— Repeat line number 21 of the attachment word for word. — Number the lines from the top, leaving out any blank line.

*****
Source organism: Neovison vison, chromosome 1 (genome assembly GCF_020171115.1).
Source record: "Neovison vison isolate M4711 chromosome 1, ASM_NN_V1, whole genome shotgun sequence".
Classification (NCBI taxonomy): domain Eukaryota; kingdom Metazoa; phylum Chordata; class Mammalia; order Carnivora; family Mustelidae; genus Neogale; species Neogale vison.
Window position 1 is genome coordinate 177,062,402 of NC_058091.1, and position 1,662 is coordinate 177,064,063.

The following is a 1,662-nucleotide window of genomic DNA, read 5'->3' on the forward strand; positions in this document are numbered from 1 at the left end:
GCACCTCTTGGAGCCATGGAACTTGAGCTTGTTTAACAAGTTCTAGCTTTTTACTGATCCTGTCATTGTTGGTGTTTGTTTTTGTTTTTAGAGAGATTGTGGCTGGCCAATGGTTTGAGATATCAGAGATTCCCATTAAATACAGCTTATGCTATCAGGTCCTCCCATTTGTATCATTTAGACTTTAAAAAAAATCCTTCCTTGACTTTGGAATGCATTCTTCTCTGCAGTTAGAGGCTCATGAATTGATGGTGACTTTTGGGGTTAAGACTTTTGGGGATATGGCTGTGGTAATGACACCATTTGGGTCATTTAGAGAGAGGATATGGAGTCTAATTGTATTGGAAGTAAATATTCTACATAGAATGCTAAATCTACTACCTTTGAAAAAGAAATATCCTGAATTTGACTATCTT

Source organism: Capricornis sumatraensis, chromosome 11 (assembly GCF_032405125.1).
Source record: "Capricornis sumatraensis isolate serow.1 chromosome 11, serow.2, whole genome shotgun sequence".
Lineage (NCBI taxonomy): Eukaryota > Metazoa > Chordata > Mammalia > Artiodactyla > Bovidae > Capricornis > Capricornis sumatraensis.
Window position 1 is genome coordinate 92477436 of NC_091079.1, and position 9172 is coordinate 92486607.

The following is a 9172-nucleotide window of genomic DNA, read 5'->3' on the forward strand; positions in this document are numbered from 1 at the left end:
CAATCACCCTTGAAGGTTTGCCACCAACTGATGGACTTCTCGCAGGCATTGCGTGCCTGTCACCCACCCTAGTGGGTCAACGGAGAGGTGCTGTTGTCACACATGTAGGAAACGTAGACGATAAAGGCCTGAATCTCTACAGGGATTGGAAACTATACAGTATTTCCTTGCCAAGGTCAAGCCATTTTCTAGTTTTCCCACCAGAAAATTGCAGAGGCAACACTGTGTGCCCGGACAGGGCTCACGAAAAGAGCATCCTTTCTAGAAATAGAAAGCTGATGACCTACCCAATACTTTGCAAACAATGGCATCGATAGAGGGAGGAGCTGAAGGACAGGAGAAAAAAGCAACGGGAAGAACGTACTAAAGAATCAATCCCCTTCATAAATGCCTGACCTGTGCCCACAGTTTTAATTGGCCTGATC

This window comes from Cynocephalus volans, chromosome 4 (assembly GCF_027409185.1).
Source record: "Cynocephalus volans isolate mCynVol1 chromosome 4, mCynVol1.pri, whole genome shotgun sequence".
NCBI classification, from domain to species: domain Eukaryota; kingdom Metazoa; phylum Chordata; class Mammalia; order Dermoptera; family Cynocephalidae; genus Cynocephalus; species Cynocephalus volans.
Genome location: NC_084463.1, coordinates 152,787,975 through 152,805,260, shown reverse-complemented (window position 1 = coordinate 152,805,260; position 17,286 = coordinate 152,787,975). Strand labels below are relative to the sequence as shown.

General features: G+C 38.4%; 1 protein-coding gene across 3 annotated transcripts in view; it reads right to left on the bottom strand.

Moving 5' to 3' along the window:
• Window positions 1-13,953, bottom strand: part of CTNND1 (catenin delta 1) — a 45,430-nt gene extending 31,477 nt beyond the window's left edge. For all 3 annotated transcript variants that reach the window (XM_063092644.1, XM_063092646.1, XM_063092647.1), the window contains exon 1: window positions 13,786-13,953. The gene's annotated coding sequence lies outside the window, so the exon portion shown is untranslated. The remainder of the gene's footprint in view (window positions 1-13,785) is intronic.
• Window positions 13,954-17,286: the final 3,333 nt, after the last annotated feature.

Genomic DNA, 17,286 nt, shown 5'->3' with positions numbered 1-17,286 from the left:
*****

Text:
Genomic DNA, 17,286 nt, shown 5'->3' with positions numbered 1-17,286 from the left: